The comparison is made byte by byte. It is a good idea to obfuscate such kind of code because compiled byte code is straightforward: https://gist.github.com/Softanics/4c5c2df43d78caf582ccb2ddfbb8a3be
We will show different obfuscation options below, but before that, you need to add ArmDot to the project. In Visual Studio, right-click References, choose Manage NuGet Packages…, then switch to Browse, find and install “ArmDot.Client” and “ArmDot.Engine.MSBuildTasks”.
ArmDot.Client contains attributes that enable different obfuscation types.
ArmDot.Engine.MSBuildTasks provides a task that processes the assembly by the ArmDot engine.
After adding those NuGet packages, close the solution in Visual Studio and modify the project manually. Add the following declaration right before </Project>:
<Target Name="Protect" AfterTargets="Build"> <ItemGroup> <Assemblies Include="$(TargetDir)$(TargetFileName)" /> </ItemGroup> <ArmDot.Engine.MSBuildTasks.ObfuscateTask Inputs="@(Assemblies)" /> </Target>
This declaration adds ArmDot.Engine.MSBuildTasks.ObfuscateTask to the build process.
To ensure that ArmDot.Engine.MSBuildTasks.ObfuscateTask is added successfully, load the project and rebuild the project. You will see the output like the following:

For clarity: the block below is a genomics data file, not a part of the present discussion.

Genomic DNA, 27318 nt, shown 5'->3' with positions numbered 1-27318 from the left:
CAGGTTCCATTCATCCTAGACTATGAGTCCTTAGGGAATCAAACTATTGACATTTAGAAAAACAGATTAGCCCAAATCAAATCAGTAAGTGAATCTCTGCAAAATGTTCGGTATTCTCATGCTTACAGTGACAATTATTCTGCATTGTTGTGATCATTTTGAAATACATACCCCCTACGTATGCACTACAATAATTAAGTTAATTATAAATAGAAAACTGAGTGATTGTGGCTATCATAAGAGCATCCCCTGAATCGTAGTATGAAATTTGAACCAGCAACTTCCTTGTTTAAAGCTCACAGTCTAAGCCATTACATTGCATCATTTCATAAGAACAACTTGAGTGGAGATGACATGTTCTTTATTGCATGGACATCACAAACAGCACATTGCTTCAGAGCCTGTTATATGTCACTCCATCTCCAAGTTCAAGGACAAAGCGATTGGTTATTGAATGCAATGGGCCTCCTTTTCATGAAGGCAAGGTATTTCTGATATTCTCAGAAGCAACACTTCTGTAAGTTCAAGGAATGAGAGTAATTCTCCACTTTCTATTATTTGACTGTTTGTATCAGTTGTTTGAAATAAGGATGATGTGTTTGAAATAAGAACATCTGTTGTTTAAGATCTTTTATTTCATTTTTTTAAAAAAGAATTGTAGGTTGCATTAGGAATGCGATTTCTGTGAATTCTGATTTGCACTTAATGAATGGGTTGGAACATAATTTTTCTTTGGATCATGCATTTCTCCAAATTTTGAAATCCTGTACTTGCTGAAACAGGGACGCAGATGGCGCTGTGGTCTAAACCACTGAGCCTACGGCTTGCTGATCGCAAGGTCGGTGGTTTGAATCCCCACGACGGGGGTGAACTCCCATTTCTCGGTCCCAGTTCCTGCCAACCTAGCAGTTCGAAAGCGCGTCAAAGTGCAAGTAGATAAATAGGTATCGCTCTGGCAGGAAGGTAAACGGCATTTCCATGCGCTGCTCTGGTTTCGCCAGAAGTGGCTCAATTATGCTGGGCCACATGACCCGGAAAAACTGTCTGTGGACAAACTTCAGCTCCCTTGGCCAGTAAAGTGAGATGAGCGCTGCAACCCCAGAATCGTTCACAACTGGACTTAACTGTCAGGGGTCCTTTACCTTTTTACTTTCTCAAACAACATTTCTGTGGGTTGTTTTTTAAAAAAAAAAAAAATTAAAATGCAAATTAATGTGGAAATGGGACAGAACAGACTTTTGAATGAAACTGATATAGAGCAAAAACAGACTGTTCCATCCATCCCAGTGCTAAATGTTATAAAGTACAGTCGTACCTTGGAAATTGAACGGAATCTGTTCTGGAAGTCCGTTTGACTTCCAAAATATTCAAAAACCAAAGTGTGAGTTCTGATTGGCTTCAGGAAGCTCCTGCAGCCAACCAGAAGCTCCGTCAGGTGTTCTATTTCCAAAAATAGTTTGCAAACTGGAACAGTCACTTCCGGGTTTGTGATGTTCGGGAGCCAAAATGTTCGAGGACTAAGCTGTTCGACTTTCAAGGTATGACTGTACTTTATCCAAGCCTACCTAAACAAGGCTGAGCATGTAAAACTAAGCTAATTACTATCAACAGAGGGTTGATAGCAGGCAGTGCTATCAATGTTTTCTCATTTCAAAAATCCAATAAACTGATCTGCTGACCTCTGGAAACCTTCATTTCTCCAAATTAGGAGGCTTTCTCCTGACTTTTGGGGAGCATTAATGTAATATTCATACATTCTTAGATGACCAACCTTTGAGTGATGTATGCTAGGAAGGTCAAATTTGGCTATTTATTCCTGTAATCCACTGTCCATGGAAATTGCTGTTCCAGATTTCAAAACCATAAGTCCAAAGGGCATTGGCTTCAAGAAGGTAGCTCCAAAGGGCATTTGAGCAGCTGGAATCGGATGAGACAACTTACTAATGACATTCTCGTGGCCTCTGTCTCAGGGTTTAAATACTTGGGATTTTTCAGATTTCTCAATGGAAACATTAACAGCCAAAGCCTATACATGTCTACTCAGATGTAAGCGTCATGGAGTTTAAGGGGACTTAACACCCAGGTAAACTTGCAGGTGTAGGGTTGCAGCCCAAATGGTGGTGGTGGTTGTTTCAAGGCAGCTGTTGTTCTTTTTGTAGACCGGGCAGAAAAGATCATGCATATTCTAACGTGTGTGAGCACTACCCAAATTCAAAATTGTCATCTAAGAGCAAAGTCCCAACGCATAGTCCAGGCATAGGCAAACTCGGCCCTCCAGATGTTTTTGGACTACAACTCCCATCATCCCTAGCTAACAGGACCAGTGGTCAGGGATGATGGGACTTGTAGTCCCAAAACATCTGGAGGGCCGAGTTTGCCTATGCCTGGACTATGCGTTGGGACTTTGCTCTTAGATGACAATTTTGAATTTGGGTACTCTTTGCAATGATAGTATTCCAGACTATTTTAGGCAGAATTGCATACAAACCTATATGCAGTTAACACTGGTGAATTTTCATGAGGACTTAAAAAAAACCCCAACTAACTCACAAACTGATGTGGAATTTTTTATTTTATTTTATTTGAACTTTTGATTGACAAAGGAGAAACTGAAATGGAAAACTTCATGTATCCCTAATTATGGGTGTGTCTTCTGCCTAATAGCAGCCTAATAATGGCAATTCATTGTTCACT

1>------ Build started: Project: ArmDotSample, Configuration: Debug Any CPU ------ 1> ArmDotSample -> V:\Projects\armdot-vb.net-sample\ArmDotSample\bin\Debug\ArmDotSample.exe 1> [ArmDot] ArmDot [Engine Version 2020.15.0.0] (c) Softanics. All Rights Reserved 1> [ArmDot] No license key specified, or it is empty. ArmDot is working in demo mode. 1> [ArmDot] THIS PROGRAM IN UNREGISTERED. Buy a license at https://www.armdot.com/order.html 1> [ArmDot] ------ Build started: Assembly (1 of 1): ArmDotSample.exe (V:\Projects\armdot-vb.net-sample\ArmDotSample\bin\Debug\ArmDotSample.exe) ------ 1>V:\Projects\armdot-vb.net-sample\ArmDotSample\ArmDotSample.vbproj(135,5): warning : [ArmDot] No methods to protect in the assembly V:\Projects\armdot-vb.net-sample\ArmDotSample\bin\Debug\ArmDotSample.exe 1> [ArmDot] Writing protected assembly to V:\Projects\armdot-vb.net-sample\ArmDotSample\bin\Debug\ArmDotSample.exe... 1>V:\Projects\armdot-vb.net-sample\ArmDotSample\ArmDotSample.vbproj(135,5): warning : [ArmDot] The assembly ArmDotSample.exe will stop working in 7 days because it is protected by the ArmDot demo version 1> [ArmDot] Finished ========== Build: 1 succeeded, 0 failed, 0 up-to-date, 0 skipped ==========
Names obfuscation is a process of renaming types, methods, events, and properties to nonsense names. It is useful to hide the logic of an application in general.